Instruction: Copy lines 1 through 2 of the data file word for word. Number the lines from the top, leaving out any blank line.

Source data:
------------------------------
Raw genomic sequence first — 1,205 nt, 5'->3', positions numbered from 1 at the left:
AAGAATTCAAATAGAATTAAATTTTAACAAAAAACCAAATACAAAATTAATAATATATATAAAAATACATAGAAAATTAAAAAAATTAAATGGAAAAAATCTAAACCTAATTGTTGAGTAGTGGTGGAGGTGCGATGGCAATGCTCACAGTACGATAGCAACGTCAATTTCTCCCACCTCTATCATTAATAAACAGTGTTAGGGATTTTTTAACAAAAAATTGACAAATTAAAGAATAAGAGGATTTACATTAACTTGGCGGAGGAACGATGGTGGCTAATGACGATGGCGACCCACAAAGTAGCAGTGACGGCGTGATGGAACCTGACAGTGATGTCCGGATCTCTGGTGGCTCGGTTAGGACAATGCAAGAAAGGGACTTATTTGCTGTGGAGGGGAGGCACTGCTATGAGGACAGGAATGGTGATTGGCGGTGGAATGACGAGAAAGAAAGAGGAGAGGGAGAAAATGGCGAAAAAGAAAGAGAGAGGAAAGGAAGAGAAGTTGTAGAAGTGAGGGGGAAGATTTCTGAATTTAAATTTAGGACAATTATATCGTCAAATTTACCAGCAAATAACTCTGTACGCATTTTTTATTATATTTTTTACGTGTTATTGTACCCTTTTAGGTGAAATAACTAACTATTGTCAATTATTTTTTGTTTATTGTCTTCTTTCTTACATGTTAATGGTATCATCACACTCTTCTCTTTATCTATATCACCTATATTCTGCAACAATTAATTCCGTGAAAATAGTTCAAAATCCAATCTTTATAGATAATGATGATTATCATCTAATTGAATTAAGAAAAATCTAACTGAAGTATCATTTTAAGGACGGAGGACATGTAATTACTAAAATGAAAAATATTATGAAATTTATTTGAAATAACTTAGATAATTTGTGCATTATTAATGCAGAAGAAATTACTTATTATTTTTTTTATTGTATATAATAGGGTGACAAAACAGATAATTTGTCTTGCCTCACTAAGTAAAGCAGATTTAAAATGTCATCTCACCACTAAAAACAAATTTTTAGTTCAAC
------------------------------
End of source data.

Raw genomic sequence first — 1,205 nt, 5'->3', positions numbered from 1 at the left:
AAGAATTCAAATAGAATTAAATTTTAACAAAAAACCAAATACAAAATTAATAATATATATAAAAATACATAGAAAATTAAAAAAATTAAATGGAAAAAATCTAAACCTAATTGTTGAGTAGTGGTGGAGGTGCGATGGCAATGCTCACAGTACGATAGCAACGTCAATTTCTCCCACCTCTATCATTAATAAACAGTGTTAGGGATTTTTTAACAAAAAATTGACAAATTAAAGAATAAGAGGATTTACATTAACTTGGCGGAGGAACGATGGTGGCTAATGACGATGGCGACCCACAAAGTAGCAGTGACGGCGTGATGGAACCTGACAGTGATGTCCGGATCTCTGGTGGCTCGGTTAGGACAATGCAAGAAAGGGACTTATTTGCTGTGGAGGGGAGGCACTGCTATGAGGACAGGAATGGTGATTGGCGGTGGAATGACGAGAAAGAAAGAGGAGAGGGAGAAAATGGCGAAAAAGAAAGAGAGAGGAAAGGAAGAGAAGTTGTAGAAGTGAGGGGGAAGATTTCTGAATTTAAATTTAGGACAATTATATCGTCAAATTTACCAGCAAATAACTCTGTACGCATTTTTTATTATATTTTTTACGTGTTATTGTACCCTTTTAGGTGAAATAACTAACTATTGTCAATTATTTTTTGTTTATTGTCTTCTTTCTTACATGTTAATGGTATCATCACACTCTTCTCTTTATCTATATCACCTATATTCTGCAACAATTAATTCCGTGAAAATAGTTCAAAATCCAATCTTTATAGATAATGATGATTATCATCTAATTGAATTAAGAAAAATCTAACTGAAGTATCATTTTAAGGACGGAGGACATGTAATTACTAAAATGAAAAATATTATGAAATTTATTTGAAATAACTTAGATAATTTGTGCATTATTAATGCAGAAGAAATTACTTATTATTTTTTTTATTGTATATAATAGGGTGACAAAACAGATAATTTGTCTTGCCTCACTAAGTAAAGCAGATTTAAAATGTCATCTCACCACTAAAAACAAATTTTTAGTTCAAC